Although Bettis eventually lost his starting spot to Willie Parker, he played a key role in the Pittsburgh team beating the Seattle Seahawks in Super Bowl 40. More than 15 years later, the legendary rider and his two former teammates have not forgotten the deadly obstacles they had to overcome together.

Former Steelers players talk about health problems during their career

Pittsburgh Steelers running back Jerome Bettis follows linebacker Alan Faneca into the hole. | George Gojkovic/Getty Images

Ed Bouchett of The Athletic spoke with several former Steelers players about the health issues they faced during their NFL careers. Let’s just say Pittsburgh fans will appreciate Bettis, Faneca and Simmons in a new way, given some of the shocking details they gave to Bush.

In a way, we were like a walking pharmacy, Bettis told The Athletic. It’s crazy to think what each of them had to endure, it’s obvious that their lives were threatened.

So, what was it that plagued each participant?

Bettis had to use an asthma inhaler during games, which meant the device had to be next to the Steelers’ bench at every game.

As an athlete, I didn’t see my asthma [as a hindrance]. I saw it as something I had to deal with, he explained. I’ll get over it, and that’s it. When you look at the other players, you assume everyone has a problem, because that’s life.

According to Bouchette, Faneca took the pills morning, noon and night to control her epilepsy, which can cause seizures. The Hall of Fame player was diagnosed at the age of 15 and told the story of a seizure he suffered while still in the pre-NFL.

Once I went to school in my pajamas, says Faneka. I felt like I was late for school. One of my friends stopped me and said: What are you doing? I went outside, home, got dressed and went back to school.

Fortunately for the New Orleans native, he never had an epileptic seizure during his NFL career.

NFL players deserve much more respect because they put their bodies and minds on the line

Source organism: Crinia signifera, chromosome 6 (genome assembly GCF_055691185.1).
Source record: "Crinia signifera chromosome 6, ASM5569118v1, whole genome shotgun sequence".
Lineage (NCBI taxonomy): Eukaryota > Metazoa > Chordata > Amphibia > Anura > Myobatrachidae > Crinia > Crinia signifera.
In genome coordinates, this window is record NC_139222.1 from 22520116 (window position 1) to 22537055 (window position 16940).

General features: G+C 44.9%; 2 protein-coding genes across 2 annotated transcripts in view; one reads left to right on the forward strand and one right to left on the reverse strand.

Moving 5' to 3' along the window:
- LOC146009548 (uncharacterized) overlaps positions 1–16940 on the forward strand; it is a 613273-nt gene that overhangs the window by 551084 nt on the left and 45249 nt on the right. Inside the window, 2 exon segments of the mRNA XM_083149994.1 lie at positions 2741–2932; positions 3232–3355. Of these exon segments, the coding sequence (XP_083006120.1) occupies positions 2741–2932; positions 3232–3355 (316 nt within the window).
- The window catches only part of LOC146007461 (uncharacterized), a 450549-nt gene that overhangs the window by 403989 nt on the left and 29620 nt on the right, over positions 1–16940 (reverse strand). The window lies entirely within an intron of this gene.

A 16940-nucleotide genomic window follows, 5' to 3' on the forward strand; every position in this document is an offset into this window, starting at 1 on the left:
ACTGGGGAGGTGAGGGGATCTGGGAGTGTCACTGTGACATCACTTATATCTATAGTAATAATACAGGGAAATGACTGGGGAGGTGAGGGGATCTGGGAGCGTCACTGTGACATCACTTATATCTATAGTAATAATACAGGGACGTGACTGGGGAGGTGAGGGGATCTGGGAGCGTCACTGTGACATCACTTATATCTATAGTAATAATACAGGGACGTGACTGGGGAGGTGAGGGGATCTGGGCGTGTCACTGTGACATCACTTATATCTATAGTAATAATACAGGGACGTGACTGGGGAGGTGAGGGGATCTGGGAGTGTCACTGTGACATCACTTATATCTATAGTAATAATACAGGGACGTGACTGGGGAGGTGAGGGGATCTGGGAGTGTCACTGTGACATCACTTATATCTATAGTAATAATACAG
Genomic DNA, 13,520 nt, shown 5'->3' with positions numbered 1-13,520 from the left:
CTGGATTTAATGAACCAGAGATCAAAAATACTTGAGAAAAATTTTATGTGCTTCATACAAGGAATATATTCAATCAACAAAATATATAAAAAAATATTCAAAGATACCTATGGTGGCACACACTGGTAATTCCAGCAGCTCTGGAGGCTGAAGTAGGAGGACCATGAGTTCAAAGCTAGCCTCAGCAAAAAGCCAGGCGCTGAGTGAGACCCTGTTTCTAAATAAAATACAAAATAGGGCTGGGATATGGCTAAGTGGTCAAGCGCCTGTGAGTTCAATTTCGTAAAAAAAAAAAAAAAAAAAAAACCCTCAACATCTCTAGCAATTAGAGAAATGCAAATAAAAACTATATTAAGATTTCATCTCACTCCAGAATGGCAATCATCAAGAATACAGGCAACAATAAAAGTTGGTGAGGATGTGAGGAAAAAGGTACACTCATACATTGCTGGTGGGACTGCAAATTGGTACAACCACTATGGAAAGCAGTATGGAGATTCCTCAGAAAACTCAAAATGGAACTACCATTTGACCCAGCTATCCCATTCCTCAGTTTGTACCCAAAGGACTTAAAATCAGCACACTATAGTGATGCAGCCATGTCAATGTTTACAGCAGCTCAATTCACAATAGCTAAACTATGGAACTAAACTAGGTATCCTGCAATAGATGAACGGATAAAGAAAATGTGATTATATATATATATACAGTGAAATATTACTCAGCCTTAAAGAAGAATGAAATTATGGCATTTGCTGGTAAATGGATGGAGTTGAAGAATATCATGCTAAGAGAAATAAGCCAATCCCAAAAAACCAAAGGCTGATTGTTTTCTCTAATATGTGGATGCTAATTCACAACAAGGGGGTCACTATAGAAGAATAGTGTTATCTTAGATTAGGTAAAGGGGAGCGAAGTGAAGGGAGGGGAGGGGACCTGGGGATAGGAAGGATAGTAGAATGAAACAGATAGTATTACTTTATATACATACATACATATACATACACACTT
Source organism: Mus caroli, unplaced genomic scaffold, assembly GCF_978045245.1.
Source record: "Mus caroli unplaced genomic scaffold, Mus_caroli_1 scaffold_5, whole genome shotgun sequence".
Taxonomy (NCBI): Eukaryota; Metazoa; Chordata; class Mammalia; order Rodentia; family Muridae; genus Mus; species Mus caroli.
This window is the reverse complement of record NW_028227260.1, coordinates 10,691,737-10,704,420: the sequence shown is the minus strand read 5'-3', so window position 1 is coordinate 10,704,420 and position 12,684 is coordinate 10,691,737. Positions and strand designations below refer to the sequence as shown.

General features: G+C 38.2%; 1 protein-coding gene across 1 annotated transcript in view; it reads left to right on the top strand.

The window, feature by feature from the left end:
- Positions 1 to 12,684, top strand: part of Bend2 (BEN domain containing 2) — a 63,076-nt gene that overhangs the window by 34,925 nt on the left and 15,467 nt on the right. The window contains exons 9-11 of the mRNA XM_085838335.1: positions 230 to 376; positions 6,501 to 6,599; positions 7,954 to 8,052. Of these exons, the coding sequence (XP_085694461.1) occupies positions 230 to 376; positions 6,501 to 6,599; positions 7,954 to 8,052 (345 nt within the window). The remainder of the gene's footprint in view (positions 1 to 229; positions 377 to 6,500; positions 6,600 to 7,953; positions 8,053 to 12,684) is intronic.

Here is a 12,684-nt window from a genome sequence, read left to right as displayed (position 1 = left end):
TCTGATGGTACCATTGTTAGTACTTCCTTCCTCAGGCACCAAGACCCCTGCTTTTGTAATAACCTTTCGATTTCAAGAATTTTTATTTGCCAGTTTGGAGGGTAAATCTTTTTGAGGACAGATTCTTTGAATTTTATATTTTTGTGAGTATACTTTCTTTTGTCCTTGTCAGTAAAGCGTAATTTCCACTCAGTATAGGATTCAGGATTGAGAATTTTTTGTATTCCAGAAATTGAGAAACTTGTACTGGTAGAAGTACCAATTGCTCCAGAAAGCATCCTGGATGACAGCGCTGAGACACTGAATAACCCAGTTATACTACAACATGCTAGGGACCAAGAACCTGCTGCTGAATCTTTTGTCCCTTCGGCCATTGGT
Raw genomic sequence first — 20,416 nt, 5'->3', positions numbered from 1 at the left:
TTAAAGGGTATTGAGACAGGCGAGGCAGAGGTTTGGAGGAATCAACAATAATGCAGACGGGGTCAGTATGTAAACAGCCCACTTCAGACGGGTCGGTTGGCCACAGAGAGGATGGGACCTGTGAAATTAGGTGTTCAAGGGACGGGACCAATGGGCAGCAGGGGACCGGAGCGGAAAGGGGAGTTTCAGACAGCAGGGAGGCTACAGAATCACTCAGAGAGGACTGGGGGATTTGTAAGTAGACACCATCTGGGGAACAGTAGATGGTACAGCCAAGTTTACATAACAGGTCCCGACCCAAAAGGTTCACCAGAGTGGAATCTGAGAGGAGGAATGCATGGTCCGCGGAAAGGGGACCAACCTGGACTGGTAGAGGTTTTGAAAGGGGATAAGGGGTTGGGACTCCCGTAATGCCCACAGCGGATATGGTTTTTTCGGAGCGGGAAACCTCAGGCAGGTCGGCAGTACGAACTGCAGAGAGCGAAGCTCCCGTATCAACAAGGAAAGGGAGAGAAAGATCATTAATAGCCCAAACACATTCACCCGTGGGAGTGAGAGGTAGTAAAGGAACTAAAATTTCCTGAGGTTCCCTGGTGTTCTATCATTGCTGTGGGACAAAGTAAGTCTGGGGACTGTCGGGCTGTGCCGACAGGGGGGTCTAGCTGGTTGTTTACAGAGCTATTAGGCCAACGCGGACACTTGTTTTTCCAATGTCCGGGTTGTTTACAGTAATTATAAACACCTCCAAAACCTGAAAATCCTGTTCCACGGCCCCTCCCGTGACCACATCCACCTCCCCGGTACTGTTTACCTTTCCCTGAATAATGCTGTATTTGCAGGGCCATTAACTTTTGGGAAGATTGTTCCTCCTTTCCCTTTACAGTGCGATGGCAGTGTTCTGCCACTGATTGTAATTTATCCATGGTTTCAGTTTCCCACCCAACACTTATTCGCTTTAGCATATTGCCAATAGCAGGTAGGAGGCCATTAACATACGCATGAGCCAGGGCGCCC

.

Meanwhile, Simmons was dealing with his own life problem: Diabetes. He lost more than 50 pounds after his initial diagnosis and had to have his blood sugar checked a dozen times before, during and after games throughout his career.

In fact, he had to worry about his fitness while his position coach stood on the sidelines talking.

I would have shot through the sweater, right in the stomach, Simmons said. It was a struggle. That’s right.

Three former Styers players deserve a lot of credit for sharing their stories and the struggles they faced while playing in the NFL. It takes courage to talk about difficult subjects, and few subjects are as important as health and safety.

What fans should take away from the experiences of Bettis, Faneca and Simmons is that professional athletes don’t have it easy. Sure, it helps to have millions in the bank. And it should be fun to hear the fans chant your name or see them wearing your shirt. But between the physical exertion that sports bring and the mental effort to stay focused regardless of distractions, athletes undoubtedly deal with stress on many levels.

Therefore, they deserve more praise and less criticism for what they do.

After all, that’s what separates the pros from the amateurs.

COMPARED TO: Derek Carr gave the Packers another reason to worry about the future of thefranchise.